Looking north in the early morning, Peyto Lake and the entire valley that stretches over 20 miles north are in deep shadow. Nonetheless, the lake reflects the blue of the clear overhead sky. Above, and also extending to the end of the valley, is a standing wind-wave where clouds are forming and dissolving, tinted by the morning sun. Seen from close at hand, like those overhead, these clouds are in the constant motion of formation, while seen from a distance (as are those further up the valley), they seem stationary since they constantly dissolve rather than float eastward.
As light from the rising sun enters the valley, the tops of foreground firs are the first signs of illumination. Next the contours of the ridgeline appear on the slopes and lake surface and then, by the time the lake is lit by direct sunlight its remarkable glacial-green color emerges to contrast with the high-altitude deep blue sky. The sun, continuing to warm the east-facing slope of the valley produces rising warm air to further feed the overhead standing wave of clouds whose shadows slide down the slope but, even by the end of this sequence, almost never manage to cross the lake surface before they dissolve.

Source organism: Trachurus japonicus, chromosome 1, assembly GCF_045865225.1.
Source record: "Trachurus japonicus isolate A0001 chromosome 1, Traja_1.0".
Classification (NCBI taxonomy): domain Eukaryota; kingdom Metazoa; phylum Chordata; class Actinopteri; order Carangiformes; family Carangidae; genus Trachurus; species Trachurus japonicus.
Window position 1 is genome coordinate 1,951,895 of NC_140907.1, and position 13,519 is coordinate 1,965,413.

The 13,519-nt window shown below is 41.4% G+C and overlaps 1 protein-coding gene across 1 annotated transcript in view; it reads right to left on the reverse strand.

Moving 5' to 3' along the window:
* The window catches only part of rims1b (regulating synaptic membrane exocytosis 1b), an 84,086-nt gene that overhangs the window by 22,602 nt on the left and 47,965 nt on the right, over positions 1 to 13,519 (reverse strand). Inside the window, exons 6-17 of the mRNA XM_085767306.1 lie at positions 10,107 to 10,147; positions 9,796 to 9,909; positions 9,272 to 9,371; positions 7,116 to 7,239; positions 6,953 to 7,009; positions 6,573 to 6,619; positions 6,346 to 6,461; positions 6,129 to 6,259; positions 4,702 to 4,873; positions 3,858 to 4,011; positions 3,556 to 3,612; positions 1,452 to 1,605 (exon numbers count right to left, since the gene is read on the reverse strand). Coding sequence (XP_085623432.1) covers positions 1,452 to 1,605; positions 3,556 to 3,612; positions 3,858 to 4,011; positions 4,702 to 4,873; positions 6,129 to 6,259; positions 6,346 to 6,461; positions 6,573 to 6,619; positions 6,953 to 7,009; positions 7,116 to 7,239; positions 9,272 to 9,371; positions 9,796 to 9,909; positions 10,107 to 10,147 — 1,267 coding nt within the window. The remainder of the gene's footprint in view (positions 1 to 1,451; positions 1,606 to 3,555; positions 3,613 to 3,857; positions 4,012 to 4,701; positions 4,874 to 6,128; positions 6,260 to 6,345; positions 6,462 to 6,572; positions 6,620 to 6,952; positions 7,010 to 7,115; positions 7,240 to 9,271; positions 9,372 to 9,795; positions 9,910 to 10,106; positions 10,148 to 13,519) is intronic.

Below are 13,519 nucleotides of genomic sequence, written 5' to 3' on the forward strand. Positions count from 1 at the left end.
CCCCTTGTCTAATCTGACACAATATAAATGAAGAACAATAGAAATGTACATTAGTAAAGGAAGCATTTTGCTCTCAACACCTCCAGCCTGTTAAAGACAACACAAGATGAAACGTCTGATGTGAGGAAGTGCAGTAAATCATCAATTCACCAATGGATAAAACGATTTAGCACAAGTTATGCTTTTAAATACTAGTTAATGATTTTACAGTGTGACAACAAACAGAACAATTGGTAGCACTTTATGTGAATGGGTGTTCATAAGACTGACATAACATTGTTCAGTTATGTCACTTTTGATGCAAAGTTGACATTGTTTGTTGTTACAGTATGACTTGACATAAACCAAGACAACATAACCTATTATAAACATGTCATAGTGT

The only sounds at this time of day are those of the slowly modulating wind in distant trees and occasional crows, stellar jays, hawks and ground squirrels - separately and in occasional conversation.Close